Eminent Chinese of the Ch'ing Period/Mêng Ch'ao-jan

MÊNG Ch'ao-jan 孟超然 (T. 朝舉, H. 瓶庵), 1731–1797, official and scholar, was a native of Foochow, Fukien. In 1759 he graduated as chü-jên with first honors, and in the following year took his chin-shih degree, entering the Hanlin Academy as a bachelor. Later he was appointed a secretary in the Board of War, and was then transferred to the Board of Civil Office. In 1765 he was appointed assistant examiner for Kwangsi, and after his return to Peking was promoted to assistant department director and later a department director in the Board of Civil Office. In 1769 he was sent to Szechwan as director of education, and while there abolished many irregularities in the examinations and won the respect of the literati. Wherever he went he encouraged education so that even old scholars with white hair were glad to participate in the examinations. He urged them to follow the example of the Sung scholar, and their fellow-provincial, Wei Liao-wêng 魏了翁 (T. 華父, H. 鶴山, 1178–1237). Observing that the families of Szechwan had a tendency to separate into small units and so fail in duty to their parents, he wrote a treatise entitled 厚俗論 Hou su lun, to exhort them to reform. When he left Pao-ning, Szechwan, the people erected a laudatory tablet in his honor, and when he left Chengtu a monument was set up to commemorate him. For thirteen years he served in official life, but did not have his family with him. In 1771 he returned home to visit his parents, and in the following year begged leave to retire.

He was invited by Hsü Ssŭ-tsêng 徐嗣曾 (T. 宛東, a chin-shih of 1763, d. 1790), governor of Fukien (1785–90), to take charge of the local Academy—Ao-fêng Shu-yuan 鼇峰書院—of Foochow, a post which he held for eight years. His sincerity in teaching attracted the gentry to him and never, since the time of Ts'ai Shih-yuan (see under Ts'ai Hsin), had the Academy been so crowded with students. In his teaching he insisted most on the importance of suppressing anger and on personal reform.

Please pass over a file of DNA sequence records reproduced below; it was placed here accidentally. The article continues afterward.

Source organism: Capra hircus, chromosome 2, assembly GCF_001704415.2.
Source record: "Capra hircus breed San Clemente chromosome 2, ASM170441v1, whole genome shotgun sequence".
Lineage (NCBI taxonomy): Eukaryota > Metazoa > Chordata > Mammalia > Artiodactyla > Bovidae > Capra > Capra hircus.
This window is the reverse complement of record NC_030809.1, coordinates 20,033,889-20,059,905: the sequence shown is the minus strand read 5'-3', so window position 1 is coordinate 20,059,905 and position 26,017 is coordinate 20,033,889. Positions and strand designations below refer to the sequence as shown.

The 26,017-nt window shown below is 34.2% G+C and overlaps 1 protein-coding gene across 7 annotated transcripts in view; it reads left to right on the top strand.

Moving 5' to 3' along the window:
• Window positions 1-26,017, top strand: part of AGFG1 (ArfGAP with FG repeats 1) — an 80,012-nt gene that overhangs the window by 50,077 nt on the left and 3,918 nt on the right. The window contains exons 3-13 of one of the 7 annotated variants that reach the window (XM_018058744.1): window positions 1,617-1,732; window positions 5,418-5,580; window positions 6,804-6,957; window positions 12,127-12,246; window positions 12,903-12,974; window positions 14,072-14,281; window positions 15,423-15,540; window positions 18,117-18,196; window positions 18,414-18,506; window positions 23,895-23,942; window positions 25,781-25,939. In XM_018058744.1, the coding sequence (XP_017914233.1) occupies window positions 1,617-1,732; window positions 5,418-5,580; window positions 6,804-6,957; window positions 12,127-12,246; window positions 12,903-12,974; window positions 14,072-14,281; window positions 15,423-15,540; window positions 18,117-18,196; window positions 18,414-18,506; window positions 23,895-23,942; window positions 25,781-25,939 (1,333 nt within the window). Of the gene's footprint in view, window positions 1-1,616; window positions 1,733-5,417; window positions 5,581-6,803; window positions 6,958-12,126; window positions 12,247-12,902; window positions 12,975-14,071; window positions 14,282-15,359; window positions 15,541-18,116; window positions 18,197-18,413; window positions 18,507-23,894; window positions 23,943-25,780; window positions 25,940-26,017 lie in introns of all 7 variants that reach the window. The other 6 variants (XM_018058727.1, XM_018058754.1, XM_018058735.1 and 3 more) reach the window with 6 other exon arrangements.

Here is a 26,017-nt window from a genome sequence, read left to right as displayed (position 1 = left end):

After the death of his father, Mêng Ch'ao-jan lived at home where he compiled a work on funeral rites, entitled 䘮禮輯略 Sang-li chi-lüeh, in 1 chüan. In condemnation of the superstitions of fêng-shui 風水, he wrote a work entitled 誠是錄 Ch'êng-shih lu, in 1 chüan. These two works together with six others by his disciples were printed in 1815 in the series 孟氏八錄 Mêng-shih pa-lu, in 13 chüan. There may also be mentioned the following: 焚香錄 Fên-hsiang lu, in 1 chüan, a treatise on the cultivation of moral conduct; 求復錄 Ch'iu-fu lu, in 4 chüan, a collection of sayings; 晚聞錄 Wan-wên lu, in 1 chüan, a collection of answers made by Chu Hsi (see under Hu Wei) to his disciples; 廣愛錄 Kuang-ai lu, in 1 chüan, concerning the protection of animals. His 家戒錄 Chia chieh lu, in 2 chüan, consists of instructions to his descendants; and his 瓜棚避暑錄 Kua-p'êng pi-shu lu, in 2 chüan, has miscellaneous notes on the classics and histories. His literary collection, entitled 瓶庵居士詩文鈔 P'ing-an chü-shih shih-wên-ch'ao, in 8 chüan, was published in 1815 by his disciple, Ch'ên Shou-ch'i [q. v.]. It contains two diaries: 使粵日記 Shih Yüeh jih-chi, in 2 chüan, dealing with the time when he was an assistant examiner in Kwangsi, and 使蜀日記 Shih-Shu jih-chi, in 5 chüan, on the years when he was director of education in Szechwan. The above mentioned works were later brought together in one collection and printed under the title 瓶庵先生遺書 P'ing-an hsien-shêng i-shu.

Throughout his life, Mêng Ch'ao-jan was content to live in great simplicity. Although blessed with position and influence he declined to use them to promote his own interests. When poor relatives or friends came to him for assistance he bestowed on them what he had without hesitation. In 1818 permission was granted for his tablet to be entered in the temple of local worthies.

[1/486/31b; 3/145/51a; 7/31/9b; 16/9/16a; 17/8/ 82a; Fukien t'ung-chih (1868) 238/1b; 2/67/34a; 閩賢事略初稿 Min-hsien shih-lüeh ch'u-kao, pp. 185–87.]

Y. M. Chin